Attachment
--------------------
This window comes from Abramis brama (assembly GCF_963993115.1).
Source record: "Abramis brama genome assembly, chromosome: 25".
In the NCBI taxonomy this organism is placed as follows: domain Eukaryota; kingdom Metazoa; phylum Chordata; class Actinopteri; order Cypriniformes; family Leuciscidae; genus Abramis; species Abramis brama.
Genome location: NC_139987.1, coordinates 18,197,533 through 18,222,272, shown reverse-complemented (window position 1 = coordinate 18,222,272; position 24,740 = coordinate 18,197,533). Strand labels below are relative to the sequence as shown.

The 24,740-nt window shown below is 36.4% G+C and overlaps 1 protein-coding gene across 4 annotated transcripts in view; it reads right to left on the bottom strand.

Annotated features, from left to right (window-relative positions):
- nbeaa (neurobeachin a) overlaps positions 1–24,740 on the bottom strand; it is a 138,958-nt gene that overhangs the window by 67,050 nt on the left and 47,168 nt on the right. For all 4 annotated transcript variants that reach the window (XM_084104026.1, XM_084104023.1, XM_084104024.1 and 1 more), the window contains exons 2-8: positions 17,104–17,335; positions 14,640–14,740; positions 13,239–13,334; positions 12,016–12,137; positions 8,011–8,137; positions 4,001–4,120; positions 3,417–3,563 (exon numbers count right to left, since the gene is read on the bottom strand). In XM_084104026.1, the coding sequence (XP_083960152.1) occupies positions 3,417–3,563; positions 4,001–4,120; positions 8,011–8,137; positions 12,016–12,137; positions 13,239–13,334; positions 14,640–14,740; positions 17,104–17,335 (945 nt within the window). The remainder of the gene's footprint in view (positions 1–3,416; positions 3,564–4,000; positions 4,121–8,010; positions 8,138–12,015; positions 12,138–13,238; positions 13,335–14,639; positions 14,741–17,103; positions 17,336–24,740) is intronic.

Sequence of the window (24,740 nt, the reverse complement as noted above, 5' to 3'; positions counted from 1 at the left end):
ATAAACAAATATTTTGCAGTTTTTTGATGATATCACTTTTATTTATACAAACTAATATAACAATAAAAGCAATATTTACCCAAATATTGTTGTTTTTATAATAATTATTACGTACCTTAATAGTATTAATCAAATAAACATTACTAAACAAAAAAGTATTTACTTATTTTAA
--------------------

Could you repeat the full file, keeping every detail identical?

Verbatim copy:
This window comes from Abramis brama (assembly GCF_963993115.1).
Source record: "Abramis brama genome assembly, chromosome: 25".
In the NCBI taxonomy this organism is placed as follows: domain Eukaryota; kingdom Metazoa; phylum Chordata; class Actinopteri; order Cypriniformes; family Leuciscidae; genus Abramis; species Abramis brama.
Genome location: NC_139987.1, coordinates 18,197,533 through 18,222,272, shown reverse-complemented (window position 1 = coordinate 18,222,272; position 24,740 = coordinate 18,197,533). Strand labels below are relative to the sequence as shown.

The 24,740-nt window shown below is 36.4% G+C and overlaps 1 protein-coding gene across 4 annotated transcripts in view; it reads right to left on the bottom strand.

Annotated features, from left to right (window-relative positions):
- nbeaa (neurobeachin a) overlaps positions 1–24,740 on the bottom strand; it is a 138,958-nt gene that overhangs the window by 67,050 nt on the left and 47,168 nt on the right. For all 4 annotated transcript variants that reach the window (XM_084104026.1, XM_084104023.1, XM_084104024.1 and 1 more), the window contains exons 2-8: positions 17,104–17,335; positions 14,640–14,740; positions 13,239–13,334; positions 12,016–12,137; positions 8,011–8,137; positions 4,001–4,120; positions 3,417–3,563 (exon numbers count right to left, since the gene is read on the bottom strand). In XM_084104026.1, the coding sequence (XP_083960152.1) occupies positions 3,417–3,563; positions 4,001–4,120; positions 8,011–8,137; positions 12,016–12,137; positions 13,239–13,334; positions 14,640–14,740; positions 17,104–17,335 (945 nt within the window). The remainder of the gene's footprint in view (positions 1–3,416; positions 3,564–4,000; positions 4,121–8,010; positions 8,138–12,015; positions 12,138–13,238; positions 13,335–14,639; positions 14,741–17,103; positions 17,336–24,740) is intronic.

Sequence of the window (24,740 nt, the reverse complement as noted above, 5' to 3'; positions counted from 1 at the left end):
ATAAACAAATATTTTGCAGTTTTTTGATGATATCACTTTTATTTATACAAACTAATATAACAATAAAAGCAATATTTACCCAAATATTGTTGTTTTTATAATAATTATTACGTACCTTAATAGTATTAATCAAATAAACATTACTAAACAAAAAAGTATTTACTTATTTTAA